• lemon wedges

Shell the beans and cook briefly in a pot of boiling water for 1-2 minutes. Drain and submerge them in cold water to stop the cooking. Remove the skins by popping the green centres out between your thumb and forefinger. (This is an easy but tedious task, and one I hand over to my kitchen hand, Signore Tranquillo, who is an uncomplaining soul.) Smash most of the beans in a mortar and pestle, adding some finely chopped garlic, salt and pepper and a dash of olive oil. Meanwhile fry rectangular pieces of haloumi in hot oil. They don’t take long to turn golden. Prepare the serving dish with salad leaves, then the smashed fava beans, then the fried haloumi and torn mint leaves. Place lemon  wedges on the side.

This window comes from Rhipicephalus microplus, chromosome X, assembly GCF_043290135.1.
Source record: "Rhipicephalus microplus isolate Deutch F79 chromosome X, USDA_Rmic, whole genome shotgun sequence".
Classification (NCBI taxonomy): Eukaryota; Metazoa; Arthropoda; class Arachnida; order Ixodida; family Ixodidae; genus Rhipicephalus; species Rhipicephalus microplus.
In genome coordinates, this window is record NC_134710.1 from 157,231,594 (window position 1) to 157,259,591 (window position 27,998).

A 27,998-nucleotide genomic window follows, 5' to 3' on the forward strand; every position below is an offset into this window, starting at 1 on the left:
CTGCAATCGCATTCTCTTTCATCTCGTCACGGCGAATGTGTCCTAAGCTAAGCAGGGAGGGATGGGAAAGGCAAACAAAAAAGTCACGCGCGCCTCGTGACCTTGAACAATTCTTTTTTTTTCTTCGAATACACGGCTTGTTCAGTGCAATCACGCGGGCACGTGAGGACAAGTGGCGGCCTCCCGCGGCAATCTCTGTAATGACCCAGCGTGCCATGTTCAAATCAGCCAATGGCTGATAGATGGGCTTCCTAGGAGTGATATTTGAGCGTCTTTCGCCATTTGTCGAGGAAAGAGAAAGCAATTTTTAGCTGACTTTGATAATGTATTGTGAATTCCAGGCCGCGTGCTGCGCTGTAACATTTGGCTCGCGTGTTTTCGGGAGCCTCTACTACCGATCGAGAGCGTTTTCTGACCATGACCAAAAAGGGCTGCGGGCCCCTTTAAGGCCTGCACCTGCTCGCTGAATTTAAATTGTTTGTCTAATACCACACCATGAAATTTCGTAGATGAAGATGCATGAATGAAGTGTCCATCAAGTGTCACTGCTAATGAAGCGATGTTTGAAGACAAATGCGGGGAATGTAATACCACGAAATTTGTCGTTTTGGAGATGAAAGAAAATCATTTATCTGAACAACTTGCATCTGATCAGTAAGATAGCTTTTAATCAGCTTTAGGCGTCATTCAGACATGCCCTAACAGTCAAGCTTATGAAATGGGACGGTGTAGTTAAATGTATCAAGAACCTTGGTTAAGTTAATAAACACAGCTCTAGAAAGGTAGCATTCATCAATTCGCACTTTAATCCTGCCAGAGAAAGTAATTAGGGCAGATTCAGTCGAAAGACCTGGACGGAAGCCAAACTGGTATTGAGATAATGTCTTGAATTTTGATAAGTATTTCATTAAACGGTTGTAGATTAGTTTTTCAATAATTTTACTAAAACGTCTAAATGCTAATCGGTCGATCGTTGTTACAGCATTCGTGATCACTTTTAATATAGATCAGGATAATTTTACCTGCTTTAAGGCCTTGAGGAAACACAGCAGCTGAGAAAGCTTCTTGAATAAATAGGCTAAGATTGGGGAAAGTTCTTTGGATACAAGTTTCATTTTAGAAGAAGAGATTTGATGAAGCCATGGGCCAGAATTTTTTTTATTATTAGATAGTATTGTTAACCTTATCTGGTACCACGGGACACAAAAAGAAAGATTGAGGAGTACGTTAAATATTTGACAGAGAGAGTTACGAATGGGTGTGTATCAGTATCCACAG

Broad beans getting gently smashed, leaving a few whole.

I have a few more wonderful green dishes to share with you dear reader, but am waiting on one of my taste testers to give her final verdict on my latest silverbeet invention. Until then, addio, and happy green cooking and I mean that literally.

My girls grazing in a large grassy orchard. They love our leftovers and hang around along the fence line waiting for their daily greens. The eggs taste sensational. Greens and eggs go well together.
Last of the broadies and broccolini Calabrese which keeps on giving.

Pantacce, the Wonder Pasta and Lentil Soup

Pantacce pasta is my new favourite shape. I’ve mentioned this shape before in my occasional Pasta of the Week series. Made by Molisana, another company using the bronze die extraction method ( look for the words trafilatura al bronzo on the pasta packet), it is a comforting shape and texture ideal for hearty soups, resembling maltagliati but more regular in shape.

pasta pantacce